In the advanced stages of heart failure, there is a loss of rhythmicity in the LF and HF components. A particular finding is the highly reduced or even undetectable LF in spite of the high levels of sympathetic activation. This behavior of the LF component suggests that the integrity of the sympathetic innervation becomes defective with the progression of CHF.[12] The highly reduced LF power in the advanced stages of CHF may be secondary to abnormalities in central autonomic regulation and impairment of ß-adrenergic receptor sensitivity.[10],[13]

Patients in very advanced stages of the disease behave as if they had cardiac denervation and loss of neural modulation of cardiac rate, resembling patients with recently transplanted hearts.[14] HRV may be used in patients with CHF as a marker for the prediction of mortality due to progressive LV dysfunction and to sudden cardiac death.[15],[16],[17],[18],[19]

Coronary artery disease

Autonomic dysfunction in the form of enhanced sympathetic tone and reduced vagal tone and has been suggested in CAD in the early reports.[20],[21],[22]

Wennerblom et al. investigated the correlation between uncomplicated CAD and reduced HRV using frequency domain measures and proved that uncomplicated CAD in patients without previous acute myocardial infarction (AMI) or any other diseases were associated with reduced HF and LF HRV as a marker of reduced vagal tone.[23]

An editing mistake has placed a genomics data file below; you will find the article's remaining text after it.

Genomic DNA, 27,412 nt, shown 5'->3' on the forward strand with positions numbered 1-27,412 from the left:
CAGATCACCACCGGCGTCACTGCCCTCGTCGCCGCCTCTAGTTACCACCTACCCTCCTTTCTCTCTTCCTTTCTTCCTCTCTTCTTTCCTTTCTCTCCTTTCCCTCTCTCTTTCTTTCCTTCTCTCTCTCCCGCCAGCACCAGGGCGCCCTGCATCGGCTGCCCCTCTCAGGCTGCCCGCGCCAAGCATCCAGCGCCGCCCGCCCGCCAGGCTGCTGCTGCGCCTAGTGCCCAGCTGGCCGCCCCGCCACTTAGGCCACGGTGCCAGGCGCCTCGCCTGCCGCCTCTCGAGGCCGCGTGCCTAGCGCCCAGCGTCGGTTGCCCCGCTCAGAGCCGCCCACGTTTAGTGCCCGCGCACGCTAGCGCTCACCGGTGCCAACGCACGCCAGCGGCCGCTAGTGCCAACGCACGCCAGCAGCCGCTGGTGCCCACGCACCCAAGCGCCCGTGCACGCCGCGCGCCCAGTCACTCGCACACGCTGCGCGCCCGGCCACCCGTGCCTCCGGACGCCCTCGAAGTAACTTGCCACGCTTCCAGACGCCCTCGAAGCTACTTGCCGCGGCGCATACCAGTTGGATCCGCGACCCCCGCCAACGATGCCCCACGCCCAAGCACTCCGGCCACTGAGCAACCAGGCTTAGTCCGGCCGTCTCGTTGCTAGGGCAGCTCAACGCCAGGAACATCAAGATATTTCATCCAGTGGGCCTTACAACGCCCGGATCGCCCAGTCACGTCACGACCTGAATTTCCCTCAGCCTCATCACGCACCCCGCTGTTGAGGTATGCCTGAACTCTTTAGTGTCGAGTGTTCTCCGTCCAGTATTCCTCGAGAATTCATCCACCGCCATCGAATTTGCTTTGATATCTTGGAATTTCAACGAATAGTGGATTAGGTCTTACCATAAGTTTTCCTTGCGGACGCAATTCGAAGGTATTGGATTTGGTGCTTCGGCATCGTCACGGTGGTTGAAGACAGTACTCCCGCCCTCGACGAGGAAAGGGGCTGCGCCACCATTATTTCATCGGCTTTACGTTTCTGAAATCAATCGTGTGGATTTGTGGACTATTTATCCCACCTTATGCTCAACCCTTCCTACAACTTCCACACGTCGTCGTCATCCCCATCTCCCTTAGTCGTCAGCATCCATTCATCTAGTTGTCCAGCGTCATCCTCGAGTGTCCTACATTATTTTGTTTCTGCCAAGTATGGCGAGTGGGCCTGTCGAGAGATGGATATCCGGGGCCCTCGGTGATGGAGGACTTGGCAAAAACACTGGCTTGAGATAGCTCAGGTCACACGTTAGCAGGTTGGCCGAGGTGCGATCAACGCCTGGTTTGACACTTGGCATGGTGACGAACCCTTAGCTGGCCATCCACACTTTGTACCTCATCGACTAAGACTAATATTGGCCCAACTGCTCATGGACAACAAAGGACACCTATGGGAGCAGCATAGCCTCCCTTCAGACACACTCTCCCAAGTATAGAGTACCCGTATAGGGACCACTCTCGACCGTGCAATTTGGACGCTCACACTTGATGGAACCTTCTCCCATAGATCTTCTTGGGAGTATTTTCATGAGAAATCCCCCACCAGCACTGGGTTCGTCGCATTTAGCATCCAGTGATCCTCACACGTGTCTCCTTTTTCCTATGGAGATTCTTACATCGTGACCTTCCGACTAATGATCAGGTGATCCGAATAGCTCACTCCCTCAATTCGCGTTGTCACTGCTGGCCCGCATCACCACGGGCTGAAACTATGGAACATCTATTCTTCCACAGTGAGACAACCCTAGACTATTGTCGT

Feng et al. studied the alteration of HRV time domain measures depending on the characteristics of coronary lesions in stable angina pectoris patients summarizing that compared with a control group, standard deviation of all R-R intervals measured in milliseconds (SDNN) in one-vessel, SDNN, standard deviation of the averages of R-R intervals in all 5-min segments of the entire recording measured in ms (SDANN) in two-vessel disease and in three-vessel disease were lower and compared with two-vessel disease, SDNN, SDANN lower in three-vessel disease. Compared with right CAD, SDNN and SDANN in the left CAD group were lower, while compared with lesions in left circumflex, SDNN in lesions in the left anterior descending artery is lower.[24]

Li et al. correlated HRV measures with angiographic CAD in patients with stable angina, independently from other traditional risk factors, comorbidities, medications, or Framingham risk. In addition proved that in patients with high risk of CAD, HRV was even more predictive. Measures of HRV may provide specific advantages in clinical practice to improve the risk reclassification of the angiographic CAD.[25]

Kotecha et al. highlighted that low HRV particularly LF power in a 5-min analysis of HRV is strongly predictive of angiographic CAD regardless of other comorbidities and is clinically useful as an independent risk predictor in obstructive CAD patients with sinus rhythm.[26]

Myocardial infarction

The significance of HRV and its prognostic valve in AMI survivors has been extensively studied over the years. Wolff et al. were the first to assume that HRV measured on the admission of AMI patients can be a predictor of mortality, HRV was measured in 60-s electrocardiogram strips. Patients with a decreased HRV tended to be older, more likely to have an anterior infarct, and more likely to have heart failure. The study concluded that decreased HRV can be used as an independent predictor of adverse outcome and may predict long-term risk after AMI.[27]

Kleiger et al. described the first study that clearly documents the independent and long-term predictive valve of HRV analysis of survivors of AMI through the multicenter postinfarction program (MPIP). 24-h Holter of AMI survivors was evaluated; HRV was proven to be the strongest predictor of mortality.[28]